I know, I know. A review is just the opinion of one person, and that’s as true with a little blogger like me as it is with a professional writer. In spite of what people may want or claim, you cannot have an objective review (nor should you expect one. Have a read of Vahrkalla’s thoughts on reviews for an quick, well-written piece on this). But sometimes the professionals really do manage to underrate a game. Some excellent games end up receiving less than stellar reviews for any number of reasons, which more often than not leads to lost sales. Keep in mind that in this era, games scoring less than 8/10 are often seen as bad or not good enough and are less likely to be picked up by gamers beyond those who have bought into any hype. This is especially true if a game hasn’t had a huge marketing campaign.
With this in mind, I’ve found 5 games I absolutely loved that people may have ignored due to lower review scores (although some get a second wind thanks to word of mouth). I’ve included their Metascore, for what they’re worth, to illustrate their critical reception. I’m not saying that these games should have received a substantially different score (I for one think that scores are a less than helpful practice in reviewing), simply that they may have been overlooked by large numbers of people who put their faith in review scores. As ever, I must have played the game and these are my opinions only but I genuinely believe that these games deserved better!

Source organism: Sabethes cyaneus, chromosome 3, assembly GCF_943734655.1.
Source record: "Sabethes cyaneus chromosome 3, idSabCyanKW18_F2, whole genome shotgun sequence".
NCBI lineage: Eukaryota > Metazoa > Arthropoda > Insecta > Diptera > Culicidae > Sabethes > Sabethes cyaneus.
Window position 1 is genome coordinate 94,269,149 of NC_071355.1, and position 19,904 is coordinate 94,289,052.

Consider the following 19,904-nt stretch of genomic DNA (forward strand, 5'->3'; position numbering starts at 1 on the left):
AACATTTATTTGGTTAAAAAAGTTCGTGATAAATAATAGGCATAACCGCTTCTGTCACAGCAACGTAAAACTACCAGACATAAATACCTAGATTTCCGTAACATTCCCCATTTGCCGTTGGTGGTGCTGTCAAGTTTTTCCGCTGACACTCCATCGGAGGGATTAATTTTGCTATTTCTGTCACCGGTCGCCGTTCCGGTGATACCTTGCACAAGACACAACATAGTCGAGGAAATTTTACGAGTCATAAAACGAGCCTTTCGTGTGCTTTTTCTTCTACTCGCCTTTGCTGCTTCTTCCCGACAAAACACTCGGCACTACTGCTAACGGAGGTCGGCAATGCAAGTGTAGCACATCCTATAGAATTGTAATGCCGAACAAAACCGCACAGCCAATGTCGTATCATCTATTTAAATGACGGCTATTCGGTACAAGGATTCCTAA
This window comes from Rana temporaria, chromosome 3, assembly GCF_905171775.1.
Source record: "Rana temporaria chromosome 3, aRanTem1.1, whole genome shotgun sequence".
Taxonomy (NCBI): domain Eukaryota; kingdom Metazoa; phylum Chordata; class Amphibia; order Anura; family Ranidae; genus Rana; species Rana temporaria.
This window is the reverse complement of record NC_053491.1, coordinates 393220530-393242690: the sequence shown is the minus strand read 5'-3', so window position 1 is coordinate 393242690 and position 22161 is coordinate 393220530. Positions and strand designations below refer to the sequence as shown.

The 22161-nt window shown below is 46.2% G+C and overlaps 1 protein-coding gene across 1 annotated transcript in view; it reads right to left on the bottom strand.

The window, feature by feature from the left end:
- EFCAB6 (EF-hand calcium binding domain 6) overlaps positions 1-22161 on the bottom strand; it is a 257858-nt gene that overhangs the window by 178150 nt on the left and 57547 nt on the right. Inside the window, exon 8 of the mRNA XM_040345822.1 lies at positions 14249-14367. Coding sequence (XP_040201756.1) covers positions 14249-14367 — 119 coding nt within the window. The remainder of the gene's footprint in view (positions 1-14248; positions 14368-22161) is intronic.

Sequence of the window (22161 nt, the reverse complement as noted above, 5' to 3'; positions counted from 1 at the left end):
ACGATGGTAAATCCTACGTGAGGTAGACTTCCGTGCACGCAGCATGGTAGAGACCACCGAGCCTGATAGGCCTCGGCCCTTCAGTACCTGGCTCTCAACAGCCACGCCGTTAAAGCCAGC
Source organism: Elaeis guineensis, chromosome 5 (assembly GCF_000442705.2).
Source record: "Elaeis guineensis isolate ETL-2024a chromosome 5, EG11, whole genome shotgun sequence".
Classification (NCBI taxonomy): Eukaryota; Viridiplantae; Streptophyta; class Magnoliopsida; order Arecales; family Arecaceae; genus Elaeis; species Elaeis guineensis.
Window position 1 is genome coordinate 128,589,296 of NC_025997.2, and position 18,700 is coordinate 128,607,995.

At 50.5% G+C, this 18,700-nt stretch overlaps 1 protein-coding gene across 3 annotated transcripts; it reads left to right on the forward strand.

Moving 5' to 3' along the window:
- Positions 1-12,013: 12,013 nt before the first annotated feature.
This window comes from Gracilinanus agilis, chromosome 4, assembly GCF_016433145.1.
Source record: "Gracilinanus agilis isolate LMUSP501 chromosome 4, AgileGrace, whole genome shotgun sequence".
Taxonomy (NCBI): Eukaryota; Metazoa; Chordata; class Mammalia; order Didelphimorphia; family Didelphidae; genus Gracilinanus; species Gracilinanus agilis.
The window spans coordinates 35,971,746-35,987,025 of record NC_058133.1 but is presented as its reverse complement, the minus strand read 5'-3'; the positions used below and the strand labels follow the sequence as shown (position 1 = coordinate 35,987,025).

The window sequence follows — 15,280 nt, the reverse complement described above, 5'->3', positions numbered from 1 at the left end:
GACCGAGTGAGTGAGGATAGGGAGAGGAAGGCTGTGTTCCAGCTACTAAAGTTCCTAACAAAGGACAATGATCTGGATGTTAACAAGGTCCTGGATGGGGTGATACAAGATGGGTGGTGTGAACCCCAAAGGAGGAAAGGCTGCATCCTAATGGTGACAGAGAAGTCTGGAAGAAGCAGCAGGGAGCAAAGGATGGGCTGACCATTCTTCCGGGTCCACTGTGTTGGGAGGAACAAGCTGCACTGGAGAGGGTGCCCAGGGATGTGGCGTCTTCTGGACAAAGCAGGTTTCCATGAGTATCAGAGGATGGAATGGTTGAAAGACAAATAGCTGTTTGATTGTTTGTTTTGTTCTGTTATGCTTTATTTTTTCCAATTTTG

Spec Ops: The Line (Metascore: 76)
This one is almost a poster child for under rated games when it comes to critical review. I can understand why, on the surface, this game might not be looked on all that favourably. On the surface you have a pretty generic third person military shooter with very light squad command elements. The gameplay is fairly basic cover-based shooting against ordinary enemies and military targets, using assault rifles and grenades as you have so many times before, but it’s when you look below the surface that this game becomes so much more.
The narrative is exceptional, exploring war in a way that no other game I can think of would dare to. Your characters journey from reasonable, in control commanding officer to broken murderer due to the horrific sights he sees and decisions he takes is something quite memorable. Some of the actions you carry out, either by choice or otherwise, will stick with you for a long time after playing this as will the final scenes of the game regardless of the choices you made. No matter how ordinary the moment to moment gameplay is, this is a game you simply must experience if you’re interested in shooting games being more than just a chain of arenas. How many other games, rather than giving you tips in the loading screen, will demand an answer to the question “Do you feel like a hero yet?”